While Harsh’s team was confident that Parachute would ultimately come up trumps, many outside the company believed that the direct assault by a multinational would seriously hurt Marico’s long-term future and set the stage for a buyout. If Marico’s management did not see the writing on the wall, they risked losing everything. Well-wishers approached Harsh and gave him their advice: take the buyout as an opportunity to sell….

Goliath Comes Knocking

Dadiseth knew how to apply direct and indirect pressure, and how to skilfully stoke fear to close a deal. He was confident they could add Marico to their own portfolio. As the weeks passed, Harsh saw that the situation had built itself to another unhappy consequence. Marico’s stock price fell sharply, with the PE multiple slipping to a single digit. The market believed that if Harsh sold Marico, the share price could rise again. Undeterred, he stayed the course.

One evening, Harsh received a phone call at home. ‘I am Dadiseth,’ the caller announced. He had never met Dadiseth before. A startled Harsh asked, ‘How did you get my home number?’

Dadiseth brushed aside the question and made his case. Hindustan Lever was making a compelling offer. Dadiseth hinted at a lucrative sale of Marico with significant benefits for Harsh’s family. ‘The consideration will ensure that you and the next generations will be well cared for,’ he told Harsh. ‘You know that we’re in the coconut oil market. We’re very serious about this. We have a far superior and deep penetrating distribution network,’ he continued. ‘I’m giving you an opportunity to sell out.’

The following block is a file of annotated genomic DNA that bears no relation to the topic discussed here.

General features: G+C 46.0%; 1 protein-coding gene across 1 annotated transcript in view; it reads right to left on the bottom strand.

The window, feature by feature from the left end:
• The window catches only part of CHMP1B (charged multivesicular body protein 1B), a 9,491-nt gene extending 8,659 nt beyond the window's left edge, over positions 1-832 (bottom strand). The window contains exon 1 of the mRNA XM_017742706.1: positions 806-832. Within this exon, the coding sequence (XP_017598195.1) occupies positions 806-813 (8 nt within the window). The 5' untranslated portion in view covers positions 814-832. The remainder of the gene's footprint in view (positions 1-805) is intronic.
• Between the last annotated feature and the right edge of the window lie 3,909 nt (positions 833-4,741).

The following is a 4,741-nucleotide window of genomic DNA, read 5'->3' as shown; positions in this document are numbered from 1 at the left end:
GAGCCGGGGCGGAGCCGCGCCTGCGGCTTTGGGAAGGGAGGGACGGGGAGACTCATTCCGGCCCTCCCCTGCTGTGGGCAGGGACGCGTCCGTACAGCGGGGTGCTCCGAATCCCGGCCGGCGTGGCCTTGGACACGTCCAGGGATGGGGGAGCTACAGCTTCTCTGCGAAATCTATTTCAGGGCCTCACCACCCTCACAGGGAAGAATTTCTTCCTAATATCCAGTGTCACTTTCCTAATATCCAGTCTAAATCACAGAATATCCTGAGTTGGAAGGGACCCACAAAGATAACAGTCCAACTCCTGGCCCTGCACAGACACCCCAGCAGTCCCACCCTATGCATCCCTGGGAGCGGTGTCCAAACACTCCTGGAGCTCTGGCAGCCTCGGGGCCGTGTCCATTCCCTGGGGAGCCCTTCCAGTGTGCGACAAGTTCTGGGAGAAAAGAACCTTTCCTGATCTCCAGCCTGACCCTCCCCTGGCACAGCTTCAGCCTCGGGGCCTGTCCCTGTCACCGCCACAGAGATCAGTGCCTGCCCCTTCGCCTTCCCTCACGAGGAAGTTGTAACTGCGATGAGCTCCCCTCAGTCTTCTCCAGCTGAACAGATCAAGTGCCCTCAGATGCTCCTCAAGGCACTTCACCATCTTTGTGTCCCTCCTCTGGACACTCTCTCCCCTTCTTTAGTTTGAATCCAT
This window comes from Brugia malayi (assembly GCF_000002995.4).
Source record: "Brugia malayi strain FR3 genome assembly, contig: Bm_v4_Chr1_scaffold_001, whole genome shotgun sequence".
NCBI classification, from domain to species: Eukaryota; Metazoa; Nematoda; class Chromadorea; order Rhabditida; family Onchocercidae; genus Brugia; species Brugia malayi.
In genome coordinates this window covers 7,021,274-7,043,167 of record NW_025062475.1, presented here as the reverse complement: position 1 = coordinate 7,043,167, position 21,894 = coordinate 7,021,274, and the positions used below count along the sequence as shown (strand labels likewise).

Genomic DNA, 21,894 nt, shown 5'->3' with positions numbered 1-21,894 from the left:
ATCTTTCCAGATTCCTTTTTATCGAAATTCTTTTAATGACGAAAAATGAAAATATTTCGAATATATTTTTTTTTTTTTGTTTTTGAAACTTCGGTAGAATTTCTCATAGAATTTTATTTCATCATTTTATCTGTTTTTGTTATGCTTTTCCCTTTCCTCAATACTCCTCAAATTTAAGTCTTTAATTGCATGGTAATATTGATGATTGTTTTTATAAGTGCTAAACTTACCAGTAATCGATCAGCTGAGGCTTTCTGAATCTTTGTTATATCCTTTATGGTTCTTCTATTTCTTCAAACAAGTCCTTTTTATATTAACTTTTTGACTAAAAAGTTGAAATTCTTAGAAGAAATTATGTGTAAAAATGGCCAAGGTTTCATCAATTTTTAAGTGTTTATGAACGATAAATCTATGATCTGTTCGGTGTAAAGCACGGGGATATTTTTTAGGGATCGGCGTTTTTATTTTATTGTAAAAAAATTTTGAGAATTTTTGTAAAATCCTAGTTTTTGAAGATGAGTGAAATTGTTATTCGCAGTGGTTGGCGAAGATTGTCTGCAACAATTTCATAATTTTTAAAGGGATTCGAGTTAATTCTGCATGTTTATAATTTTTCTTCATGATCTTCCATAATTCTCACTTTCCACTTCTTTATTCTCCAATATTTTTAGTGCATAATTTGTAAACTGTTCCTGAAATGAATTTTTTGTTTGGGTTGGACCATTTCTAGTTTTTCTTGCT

Harsh demurred, but Dadiseth would not take no for an answer. He backed up his offer with a not-so-veiled threat: if Harsh didn’t sell, he would lose everything he had struggled to build. ‘Marico will be history,’ he told Harsh. Even worse, Harsh’s family would pay the price. ‘Sell,’ said Dadiseth. ‘If you don’t, you will live to regret it.’

At the end of the five-minute call, Harsh hung up the phone. He was rattled that evening. Sleep eluded him. He had built Marico himself. His vision for it was just as long-term as any multinational’s plan. He wondered about the nerve of the caller.

So far, he had received only hints and innuendos. But now here was a direct threat from the antagonist himself.